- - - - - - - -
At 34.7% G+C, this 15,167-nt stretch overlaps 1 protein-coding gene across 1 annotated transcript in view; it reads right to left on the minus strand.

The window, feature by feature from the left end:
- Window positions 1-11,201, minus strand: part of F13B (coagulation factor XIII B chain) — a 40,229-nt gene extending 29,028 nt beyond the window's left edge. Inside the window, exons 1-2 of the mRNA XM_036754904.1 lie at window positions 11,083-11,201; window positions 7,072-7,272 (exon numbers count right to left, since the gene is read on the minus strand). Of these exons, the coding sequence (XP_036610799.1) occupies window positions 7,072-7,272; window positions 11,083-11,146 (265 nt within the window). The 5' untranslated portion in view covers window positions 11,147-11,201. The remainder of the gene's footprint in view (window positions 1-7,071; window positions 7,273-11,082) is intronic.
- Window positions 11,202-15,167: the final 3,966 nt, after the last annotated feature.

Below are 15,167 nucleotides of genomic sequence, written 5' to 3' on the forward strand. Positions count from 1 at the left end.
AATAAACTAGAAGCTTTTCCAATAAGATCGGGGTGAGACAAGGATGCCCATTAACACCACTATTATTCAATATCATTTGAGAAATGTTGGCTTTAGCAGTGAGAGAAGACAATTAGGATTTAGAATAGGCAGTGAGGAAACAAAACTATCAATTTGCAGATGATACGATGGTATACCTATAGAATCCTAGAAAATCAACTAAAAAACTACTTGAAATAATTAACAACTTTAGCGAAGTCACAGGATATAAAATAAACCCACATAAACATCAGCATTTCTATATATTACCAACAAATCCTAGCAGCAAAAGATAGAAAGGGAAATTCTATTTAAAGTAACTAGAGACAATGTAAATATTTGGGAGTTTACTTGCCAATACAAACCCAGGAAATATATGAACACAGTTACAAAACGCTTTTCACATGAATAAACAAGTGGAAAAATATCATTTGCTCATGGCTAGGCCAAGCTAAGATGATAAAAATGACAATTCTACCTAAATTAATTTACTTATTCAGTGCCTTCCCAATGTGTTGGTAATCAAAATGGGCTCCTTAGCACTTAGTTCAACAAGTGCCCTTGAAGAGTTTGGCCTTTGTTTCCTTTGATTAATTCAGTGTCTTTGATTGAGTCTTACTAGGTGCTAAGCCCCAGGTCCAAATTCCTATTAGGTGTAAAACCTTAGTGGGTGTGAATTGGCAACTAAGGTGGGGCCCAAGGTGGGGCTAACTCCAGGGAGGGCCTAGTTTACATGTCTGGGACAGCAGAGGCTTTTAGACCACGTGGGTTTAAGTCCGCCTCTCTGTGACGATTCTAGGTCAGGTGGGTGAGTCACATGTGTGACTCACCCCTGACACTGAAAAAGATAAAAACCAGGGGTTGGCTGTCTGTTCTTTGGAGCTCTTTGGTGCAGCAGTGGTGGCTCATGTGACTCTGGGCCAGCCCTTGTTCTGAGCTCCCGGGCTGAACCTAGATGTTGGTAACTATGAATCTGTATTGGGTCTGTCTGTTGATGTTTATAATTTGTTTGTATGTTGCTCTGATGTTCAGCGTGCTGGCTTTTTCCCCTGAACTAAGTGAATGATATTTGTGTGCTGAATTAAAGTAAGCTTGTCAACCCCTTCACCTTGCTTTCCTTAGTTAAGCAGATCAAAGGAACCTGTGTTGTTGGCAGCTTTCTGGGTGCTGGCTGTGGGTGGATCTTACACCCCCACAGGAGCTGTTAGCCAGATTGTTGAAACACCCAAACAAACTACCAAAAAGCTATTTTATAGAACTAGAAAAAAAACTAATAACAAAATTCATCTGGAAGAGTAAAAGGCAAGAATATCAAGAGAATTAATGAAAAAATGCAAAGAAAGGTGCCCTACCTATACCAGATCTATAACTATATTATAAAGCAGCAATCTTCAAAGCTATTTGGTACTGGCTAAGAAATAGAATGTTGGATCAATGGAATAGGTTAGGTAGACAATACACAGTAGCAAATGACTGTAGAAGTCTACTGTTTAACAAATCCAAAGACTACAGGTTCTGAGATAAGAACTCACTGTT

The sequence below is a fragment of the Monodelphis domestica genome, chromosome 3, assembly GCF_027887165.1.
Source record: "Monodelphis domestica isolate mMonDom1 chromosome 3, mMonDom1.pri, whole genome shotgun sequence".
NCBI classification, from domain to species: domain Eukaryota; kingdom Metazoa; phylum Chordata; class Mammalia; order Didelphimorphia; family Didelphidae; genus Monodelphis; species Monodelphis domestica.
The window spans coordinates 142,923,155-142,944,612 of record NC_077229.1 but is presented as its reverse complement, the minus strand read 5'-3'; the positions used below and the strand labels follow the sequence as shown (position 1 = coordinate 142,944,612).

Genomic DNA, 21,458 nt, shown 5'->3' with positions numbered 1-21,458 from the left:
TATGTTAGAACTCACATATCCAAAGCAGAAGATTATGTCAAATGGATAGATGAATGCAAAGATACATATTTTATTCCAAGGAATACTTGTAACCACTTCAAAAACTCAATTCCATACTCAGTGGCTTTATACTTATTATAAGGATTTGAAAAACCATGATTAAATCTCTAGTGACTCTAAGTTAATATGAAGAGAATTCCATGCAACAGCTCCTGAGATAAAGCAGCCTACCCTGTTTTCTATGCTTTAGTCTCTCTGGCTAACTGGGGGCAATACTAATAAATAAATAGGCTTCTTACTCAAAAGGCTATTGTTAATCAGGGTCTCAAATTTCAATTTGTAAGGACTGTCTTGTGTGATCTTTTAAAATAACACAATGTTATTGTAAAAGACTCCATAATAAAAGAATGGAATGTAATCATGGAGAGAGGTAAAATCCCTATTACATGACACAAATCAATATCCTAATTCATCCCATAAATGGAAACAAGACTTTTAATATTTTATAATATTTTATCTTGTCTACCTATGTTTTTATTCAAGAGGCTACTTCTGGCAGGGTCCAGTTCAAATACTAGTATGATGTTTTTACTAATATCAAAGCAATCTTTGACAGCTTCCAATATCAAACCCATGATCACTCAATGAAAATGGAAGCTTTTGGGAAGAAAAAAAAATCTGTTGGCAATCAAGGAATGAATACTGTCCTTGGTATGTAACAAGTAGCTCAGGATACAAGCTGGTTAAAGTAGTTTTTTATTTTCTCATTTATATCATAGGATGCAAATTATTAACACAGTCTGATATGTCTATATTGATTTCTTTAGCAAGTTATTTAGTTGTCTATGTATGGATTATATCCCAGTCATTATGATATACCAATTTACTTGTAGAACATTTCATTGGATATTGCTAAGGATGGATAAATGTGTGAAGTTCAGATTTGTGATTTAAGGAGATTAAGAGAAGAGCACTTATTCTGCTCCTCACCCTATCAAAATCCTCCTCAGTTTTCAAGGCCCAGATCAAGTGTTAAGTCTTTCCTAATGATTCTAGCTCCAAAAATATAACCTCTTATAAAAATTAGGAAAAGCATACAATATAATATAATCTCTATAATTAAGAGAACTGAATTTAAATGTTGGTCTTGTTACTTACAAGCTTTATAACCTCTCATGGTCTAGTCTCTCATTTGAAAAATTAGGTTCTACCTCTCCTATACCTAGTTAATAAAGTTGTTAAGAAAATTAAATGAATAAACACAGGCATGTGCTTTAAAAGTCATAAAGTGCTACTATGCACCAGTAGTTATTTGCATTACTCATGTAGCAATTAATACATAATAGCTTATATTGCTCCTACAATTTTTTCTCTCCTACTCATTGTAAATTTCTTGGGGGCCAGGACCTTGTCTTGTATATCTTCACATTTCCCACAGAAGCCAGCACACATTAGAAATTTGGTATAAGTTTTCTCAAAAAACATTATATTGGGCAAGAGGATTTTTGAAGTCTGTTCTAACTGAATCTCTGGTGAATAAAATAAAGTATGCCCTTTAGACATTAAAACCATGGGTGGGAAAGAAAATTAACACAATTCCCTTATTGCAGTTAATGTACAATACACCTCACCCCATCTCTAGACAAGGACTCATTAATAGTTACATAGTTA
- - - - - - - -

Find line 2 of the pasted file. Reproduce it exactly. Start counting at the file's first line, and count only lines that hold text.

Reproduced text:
The window, feature by feature from the left end: